So, I’ve been gone for a week, which is why this page as been lacking in its usual steady stream of content. I’ve spent the last week in Park City, Utah to experience the Sundance Film Festival! This week’s Movie Question essay will be replaced by this overview of my trip, with a short day-to-day diary entry, and very brief film reviews of the 10 movies I saw.
This week, I attended the 2017 Sundance Film Festival, which is the premiere Independent Film Festival in the world. I was nervous as hell until I chose the films that I would see. At that point, it’s as if a light switch was flicked and I became absolutely elated at the thought of attending Sundance; even after the Festival, I still have this same excitement and am already counting down the days until the next festival (even though they haven’t announced the dates yet…). What you’ll read now is a short day-to-day diary that I’ve written outlining my experience, and briefly summarizing and reviewing the films that I watched. There is so much to write about that I loved, but I think the mystifying nature of the Festival itself should be preserved, so there is a lot that you should explore for yourself without knowing much. Anyways, without further adieu, here is my Sundance Journal:
Day One: Tuesday, January 24th
We arrived in town at about 2:00 pm and my movies start tomorrow at 6:00 pm, so today was spent simply unpacking, acclimating and exploring! We ate at Dee’s, which is like a Denny’s, but with Fry Sauce! What? Exactly, I didn’t know either, but apparently, it’s a real thing. Then, at 4, we returned to the airport to pick up my friend and fellow movie reviewer, Chok (you can check out his content on Instagram under the handles @moviesmaniac and @moviesmaniax), who is staying with us and watching Sundance movies as well. There’s really not enough praise that can be given to how beautiful Park City is; even though it has been under 20 degrees with over two feet of snow, walking around outside was absolutely invigorating and hasn’t gotten old at all. Since this is my first Sundance, I have a lot of unexpected planning to do in order to make sure I can get from theater to theater in time for each movie. Even in just the first few hours, I’ve learned so much that definitely help make the next trip run smoothly, but I’m so excited to see what the rest of this trip has in store for me.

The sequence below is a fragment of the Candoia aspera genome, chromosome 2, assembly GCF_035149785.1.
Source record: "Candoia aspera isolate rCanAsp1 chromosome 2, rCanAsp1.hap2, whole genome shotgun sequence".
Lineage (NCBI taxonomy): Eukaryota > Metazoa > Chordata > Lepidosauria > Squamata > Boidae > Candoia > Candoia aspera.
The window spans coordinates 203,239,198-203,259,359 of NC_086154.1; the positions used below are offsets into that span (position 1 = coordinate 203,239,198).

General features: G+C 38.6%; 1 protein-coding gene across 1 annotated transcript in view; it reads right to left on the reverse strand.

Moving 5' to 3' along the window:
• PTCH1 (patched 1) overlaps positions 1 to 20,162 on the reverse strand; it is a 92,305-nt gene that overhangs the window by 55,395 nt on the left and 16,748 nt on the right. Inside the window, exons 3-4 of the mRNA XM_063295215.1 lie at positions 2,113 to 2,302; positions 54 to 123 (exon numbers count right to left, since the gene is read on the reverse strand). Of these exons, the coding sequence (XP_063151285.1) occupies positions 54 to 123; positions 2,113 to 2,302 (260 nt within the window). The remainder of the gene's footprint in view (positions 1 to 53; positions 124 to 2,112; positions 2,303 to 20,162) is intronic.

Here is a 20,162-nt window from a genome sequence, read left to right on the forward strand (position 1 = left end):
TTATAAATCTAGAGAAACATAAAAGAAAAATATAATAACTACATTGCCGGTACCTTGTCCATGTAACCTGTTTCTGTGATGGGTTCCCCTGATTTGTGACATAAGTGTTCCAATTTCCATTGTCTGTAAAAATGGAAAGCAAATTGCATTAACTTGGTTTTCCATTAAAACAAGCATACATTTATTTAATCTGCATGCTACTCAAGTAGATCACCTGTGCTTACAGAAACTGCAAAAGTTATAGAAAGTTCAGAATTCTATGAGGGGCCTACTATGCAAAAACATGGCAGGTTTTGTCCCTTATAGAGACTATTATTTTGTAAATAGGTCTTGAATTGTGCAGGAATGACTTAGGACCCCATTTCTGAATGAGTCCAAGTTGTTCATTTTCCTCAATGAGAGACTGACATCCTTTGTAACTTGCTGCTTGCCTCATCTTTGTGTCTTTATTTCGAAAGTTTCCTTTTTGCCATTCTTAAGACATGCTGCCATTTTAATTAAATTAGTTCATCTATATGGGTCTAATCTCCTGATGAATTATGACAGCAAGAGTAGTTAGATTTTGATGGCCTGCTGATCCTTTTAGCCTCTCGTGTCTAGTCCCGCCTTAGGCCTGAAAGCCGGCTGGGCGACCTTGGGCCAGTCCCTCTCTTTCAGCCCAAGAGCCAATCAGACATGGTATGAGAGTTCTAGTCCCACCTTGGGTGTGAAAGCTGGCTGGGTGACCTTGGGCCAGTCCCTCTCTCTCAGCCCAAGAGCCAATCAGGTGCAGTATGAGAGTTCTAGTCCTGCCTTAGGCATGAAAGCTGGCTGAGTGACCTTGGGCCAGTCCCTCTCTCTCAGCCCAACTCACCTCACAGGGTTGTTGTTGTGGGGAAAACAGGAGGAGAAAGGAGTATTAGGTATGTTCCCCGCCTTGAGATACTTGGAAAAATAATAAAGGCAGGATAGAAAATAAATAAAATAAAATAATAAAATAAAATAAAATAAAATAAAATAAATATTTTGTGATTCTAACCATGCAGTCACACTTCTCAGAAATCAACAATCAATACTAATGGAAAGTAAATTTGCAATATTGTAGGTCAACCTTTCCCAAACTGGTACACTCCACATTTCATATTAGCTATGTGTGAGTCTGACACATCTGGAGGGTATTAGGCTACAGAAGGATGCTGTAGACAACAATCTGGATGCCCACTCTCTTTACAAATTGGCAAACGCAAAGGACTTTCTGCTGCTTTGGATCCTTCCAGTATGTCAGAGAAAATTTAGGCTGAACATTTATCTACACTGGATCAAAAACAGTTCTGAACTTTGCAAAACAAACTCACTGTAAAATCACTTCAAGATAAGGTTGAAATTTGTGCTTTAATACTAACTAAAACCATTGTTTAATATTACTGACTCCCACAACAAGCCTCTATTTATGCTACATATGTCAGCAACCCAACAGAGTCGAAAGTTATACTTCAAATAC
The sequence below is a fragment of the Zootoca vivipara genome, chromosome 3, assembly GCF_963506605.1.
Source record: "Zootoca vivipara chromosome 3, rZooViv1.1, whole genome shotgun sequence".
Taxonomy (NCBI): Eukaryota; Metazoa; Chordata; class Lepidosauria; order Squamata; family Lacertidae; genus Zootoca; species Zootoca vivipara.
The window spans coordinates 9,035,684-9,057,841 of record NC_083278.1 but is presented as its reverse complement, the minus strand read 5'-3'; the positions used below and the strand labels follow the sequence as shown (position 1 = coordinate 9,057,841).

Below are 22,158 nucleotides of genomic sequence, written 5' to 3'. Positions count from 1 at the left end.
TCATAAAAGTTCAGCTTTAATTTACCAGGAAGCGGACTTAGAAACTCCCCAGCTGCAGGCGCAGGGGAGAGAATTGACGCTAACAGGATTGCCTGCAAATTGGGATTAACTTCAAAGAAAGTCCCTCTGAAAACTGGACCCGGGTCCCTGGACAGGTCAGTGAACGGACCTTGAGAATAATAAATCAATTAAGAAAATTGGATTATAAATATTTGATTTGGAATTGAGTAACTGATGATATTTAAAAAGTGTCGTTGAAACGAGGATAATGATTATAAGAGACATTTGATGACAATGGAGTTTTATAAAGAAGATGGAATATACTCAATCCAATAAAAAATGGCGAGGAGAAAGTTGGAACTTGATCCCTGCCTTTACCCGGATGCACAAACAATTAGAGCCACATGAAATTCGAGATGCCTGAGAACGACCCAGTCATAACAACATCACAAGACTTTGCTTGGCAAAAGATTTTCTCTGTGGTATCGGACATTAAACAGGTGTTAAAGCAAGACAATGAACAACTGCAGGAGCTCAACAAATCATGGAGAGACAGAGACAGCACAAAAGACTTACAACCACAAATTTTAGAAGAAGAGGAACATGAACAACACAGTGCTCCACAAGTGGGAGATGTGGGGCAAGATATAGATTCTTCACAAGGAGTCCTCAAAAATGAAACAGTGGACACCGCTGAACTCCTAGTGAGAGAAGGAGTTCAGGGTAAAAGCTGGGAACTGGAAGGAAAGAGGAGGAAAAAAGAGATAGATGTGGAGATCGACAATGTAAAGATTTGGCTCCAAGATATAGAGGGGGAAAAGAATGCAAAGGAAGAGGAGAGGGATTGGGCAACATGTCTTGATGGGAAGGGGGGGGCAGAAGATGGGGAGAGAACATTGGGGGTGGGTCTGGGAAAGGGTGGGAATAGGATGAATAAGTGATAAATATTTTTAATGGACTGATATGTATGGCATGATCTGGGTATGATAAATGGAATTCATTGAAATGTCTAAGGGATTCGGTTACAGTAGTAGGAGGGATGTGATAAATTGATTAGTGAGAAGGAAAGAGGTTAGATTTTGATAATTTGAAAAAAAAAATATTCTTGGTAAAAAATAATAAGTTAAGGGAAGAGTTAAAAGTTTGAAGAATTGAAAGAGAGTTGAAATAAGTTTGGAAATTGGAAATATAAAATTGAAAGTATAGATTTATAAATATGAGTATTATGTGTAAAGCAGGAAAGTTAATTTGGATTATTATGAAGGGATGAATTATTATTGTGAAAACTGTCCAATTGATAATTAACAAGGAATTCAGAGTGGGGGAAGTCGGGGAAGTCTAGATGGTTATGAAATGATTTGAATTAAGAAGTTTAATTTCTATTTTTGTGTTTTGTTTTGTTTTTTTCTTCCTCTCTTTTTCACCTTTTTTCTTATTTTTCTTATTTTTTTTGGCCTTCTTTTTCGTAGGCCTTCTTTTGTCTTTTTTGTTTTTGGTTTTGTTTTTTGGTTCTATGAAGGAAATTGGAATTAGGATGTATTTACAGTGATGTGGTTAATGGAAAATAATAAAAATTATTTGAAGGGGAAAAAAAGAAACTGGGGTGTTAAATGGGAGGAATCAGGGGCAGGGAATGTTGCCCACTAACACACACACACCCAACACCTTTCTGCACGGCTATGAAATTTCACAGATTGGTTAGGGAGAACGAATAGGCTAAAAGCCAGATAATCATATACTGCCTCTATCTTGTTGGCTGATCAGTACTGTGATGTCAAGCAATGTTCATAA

Day Two: Wednesday, January 25th
We got dropped off in Park City at around 10:00 am so that Chok and I could walk around the town, visit exclusive pass-holder venues, and eat some food on the town. For an early lunch, we ate at Davanza’s which is most notable for the thousands of beer cans they have lining the walls, and the delicious food (I had a veggie burger. Chok, a pizza. Both of us were happy). While walking around, we found two tickets on the ground for God’s Own Country, which we had time to see before my first movie at 6:00 pm. Unfortunately, Chok lost his ticket, so I let him have mine so that I could map out the routes I would take to get from theater to theater. Since this was my first Sundance, I had NO idea how to schedule the films, and definitely learned a lot about certain do’s and don’t’s. Do: make sure your theaters are close together, and in the same city so that transportation is easy (can only walk or take the bus, forget about bringing your car). Don’t: schedule your films with any less than 4 hours in between start times. I was planning on seeing Dayveon as my second movie today, but I chose a theater that wouldn’t allow me to get to me third movie on time. Luckily, the box office employees were very helpful and allowed me to trade in my ticket for a voucher to be able to buy a ticket for a different film! I chose one at the same time, but in a closer location so that traveling was more manageable.
Film #1: Landline, 6:00 pm at the Library Theater. Landline is a comedic drama about a family of liars and cheaters in 1995. To quote the person I sat next to, this movie was “adorable,” largely because of the well-developed characters who all deal with problems in their relationships with each other and others. It’s a film about love and family, and the story studies those elements individually as well as together, but never in a way that felt recycled. Lead actress Jenny Slate was a riot, her character was so entertaining which grounded the film in that refreshing comedy that she brought.